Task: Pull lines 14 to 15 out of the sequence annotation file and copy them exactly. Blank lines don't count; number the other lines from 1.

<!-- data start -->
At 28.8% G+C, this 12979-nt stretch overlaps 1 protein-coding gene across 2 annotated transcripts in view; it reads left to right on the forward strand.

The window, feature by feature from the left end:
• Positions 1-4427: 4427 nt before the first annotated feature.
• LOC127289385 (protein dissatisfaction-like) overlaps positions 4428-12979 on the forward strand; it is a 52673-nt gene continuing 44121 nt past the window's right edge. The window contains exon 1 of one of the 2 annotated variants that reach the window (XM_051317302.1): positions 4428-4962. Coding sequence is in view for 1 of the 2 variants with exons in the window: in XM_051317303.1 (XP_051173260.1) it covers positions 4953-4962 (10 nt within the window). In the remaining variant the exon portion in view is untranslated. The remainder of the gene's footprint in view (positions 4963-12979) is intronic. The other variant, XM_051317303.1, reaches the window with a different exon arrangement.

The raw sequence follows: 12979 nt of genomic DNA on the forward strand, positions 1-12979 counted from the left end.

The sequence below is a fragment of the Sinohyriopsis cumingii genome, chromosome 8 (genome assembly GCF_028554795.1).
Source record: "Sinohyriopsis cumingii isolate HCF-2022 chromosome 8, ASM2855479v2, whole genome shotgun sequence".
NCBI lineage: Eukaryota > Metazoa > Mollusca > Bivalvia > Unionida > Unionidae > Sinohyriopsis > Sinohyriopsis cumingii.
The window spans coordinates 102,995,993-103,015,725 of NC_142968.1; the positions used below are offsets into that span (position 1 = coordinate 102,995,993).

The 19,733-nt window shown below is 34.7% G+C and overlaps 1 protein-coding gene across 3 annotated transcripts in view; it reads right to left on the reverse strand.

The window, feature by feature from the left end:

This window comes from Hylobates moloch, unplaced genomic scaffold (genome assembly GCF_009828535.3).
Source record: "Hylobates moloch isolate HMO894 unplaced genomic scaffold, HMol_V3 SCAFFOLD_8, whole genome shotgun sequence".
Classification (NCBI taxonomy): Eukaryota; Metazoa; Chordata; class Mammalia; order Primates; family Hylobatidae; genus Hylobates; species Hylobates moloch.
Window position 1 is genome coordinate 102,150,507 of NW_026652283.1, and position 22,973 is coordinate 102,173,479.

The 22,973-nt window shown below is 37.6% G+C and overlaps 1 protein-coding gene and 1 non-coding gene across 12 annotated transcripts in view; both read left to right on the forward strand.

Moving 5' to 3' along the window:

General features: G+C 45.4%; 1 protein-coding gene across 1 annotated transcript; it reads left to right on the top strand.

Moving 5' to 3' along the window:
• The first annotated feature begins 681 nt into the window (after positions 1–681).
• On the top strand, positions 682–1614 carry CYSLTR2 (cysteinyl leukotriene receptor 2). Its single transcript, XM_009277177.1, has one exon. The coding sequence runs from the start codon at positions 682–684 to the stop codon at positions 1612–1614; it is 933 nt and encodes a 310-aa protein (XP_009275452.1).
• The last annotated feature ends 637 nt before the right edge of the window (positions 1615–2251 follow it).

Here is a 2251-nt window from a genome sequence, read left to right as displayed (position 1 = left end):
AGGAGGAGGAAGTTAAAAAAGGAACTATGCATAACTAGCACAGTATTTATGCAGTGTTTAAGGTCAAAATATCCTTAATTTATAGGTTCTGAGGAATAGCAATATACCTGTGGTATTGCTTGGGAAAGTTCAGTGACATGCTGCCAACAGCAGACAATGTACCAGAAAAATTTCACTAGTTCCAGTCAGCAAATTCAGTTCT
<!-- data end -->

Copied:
Classification (NCBI taxonomy): Eukaryota; Metazoa; Chordata; class Mammalia; order Primates; family Hylobatidae; genus Hylobates; species Hylobates moloch.
Window position 1 is genome coordinate 102,150,507 of NW_026652283.1, and position 22,973 is coordinate 102,173,479.